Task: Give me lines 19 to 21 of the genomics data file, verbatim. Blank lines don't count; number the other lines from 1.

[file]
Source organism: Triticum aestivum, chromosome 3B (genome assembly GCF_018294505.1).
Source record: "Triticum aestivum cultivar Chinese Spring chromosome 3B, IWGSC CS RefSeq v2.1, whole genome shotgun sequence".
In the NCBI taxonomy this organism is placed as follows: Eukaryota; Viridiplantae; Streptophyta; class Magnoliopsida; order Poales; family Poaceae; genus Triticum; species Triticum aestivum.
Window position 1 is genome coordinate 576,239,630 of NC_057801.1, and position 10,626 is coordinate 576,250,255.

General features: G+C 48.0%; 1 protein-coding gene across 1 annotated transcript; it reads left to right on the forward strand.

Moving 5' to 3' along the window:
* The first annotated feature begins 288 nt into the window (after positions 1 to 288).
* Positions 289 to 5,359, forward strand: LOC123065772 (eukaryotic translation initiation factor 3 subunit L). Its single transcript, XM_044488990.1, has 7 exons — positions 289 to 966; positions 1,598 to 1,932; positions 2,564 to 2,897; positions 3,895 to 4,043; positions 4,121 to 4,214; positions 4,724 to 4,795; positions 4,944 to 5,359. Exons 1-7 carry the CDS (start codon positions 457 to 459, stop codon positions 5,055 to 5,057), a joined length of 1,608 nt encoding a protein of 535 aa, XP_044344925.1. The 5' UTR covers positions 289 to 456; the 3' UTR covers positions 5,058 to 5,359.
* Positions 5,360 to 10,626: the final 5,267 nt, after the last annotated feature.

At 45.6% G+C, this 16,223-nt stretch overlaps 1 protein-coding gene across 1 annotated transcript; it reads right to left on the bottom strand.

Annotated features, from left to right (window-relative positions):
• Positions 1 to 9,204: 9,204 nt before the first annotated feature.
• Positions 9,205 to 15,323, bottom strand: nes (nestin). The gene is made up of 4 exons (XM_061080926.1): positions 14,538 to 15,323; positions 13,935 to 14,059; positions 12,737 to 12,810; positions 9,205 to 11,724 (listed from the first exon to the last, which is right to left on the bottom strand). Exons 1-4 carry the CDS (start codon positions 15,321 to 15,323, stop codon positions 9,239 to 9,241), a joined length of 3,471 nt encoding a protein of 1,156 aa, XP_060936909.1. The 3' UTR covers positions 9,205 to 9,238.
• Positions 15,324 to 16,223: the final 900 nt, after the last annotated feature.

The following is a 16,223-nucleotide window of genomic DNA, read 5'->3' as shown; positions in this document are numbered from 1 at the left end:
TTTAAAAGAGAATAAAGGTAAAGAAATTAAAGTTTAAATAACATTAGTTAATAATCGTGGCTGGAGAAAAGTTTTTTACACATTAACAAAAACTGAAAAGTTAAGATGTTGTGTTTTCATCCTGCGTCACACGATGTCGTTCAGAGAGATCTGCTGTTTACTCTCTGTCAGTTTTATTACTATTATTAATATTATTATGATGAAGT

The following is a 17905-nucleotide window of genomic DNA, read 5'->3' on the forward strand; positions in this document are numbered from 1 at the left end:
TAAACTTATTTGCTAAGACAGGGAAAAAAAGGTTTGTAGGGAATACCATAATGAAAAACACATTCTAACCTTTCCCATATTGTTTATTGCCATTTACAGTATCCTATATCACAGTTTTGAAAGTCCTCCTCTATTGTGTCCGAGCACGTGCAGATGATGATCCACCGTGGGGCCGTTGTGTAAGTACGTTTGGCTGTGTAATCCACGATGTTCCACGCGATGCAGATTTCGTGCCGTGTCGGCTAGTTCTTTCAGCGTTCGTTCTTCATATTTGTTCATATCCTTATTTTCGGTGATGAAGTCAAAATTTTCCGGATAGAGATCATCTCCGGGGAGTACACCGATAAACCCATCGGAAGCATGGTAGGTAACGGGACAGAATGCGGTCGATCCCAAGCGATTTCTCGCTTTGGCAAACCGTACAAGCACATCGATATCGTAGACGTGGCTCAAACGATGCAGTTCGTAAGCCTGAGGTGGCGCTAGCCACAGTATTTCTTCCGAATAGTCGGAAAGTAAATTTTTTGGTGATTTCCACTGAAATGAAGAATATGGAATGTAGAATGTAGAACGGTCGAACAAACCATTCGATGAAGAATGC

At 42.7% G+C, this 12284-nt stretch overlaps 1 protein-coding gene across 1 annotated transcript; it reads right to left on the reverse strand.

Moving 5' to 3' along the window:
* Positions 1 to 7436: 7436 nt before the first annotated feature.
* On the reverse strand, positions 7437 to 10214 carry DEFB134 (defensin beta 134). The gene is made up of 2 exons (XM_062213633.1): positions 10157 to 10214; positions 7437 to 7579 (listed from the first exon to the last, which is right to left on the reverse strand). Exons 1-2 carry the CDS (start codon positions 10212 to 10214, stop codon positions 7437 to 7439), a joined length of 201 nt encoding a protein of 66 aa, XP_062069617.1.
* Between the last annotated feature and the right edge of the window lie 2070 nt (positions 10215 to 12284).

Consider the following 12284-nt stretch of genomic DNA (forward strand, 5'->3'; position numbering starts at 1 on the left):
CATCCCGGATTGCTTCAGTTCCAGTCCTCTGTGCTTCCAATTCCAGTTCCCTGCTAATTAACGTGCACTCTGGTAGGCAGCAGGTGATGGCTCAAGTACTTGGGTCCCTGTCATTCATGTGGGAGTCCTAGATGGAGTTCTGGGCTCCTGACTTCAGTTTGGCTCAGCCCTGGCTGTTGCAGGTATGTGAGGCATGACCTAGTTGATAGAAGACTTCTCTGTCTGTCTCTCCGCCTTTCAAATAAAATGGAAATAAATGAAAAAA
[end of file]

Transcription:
At 42.7% G+C, this 12284-nt stretch overlaps 1 protein-coding gene across 1 annotated transcript; it reads right to left on the reverse strand.

Moving 5' to 3' along the window:
* Positions 1 to 7436: 7436 nt before the first annotated feature.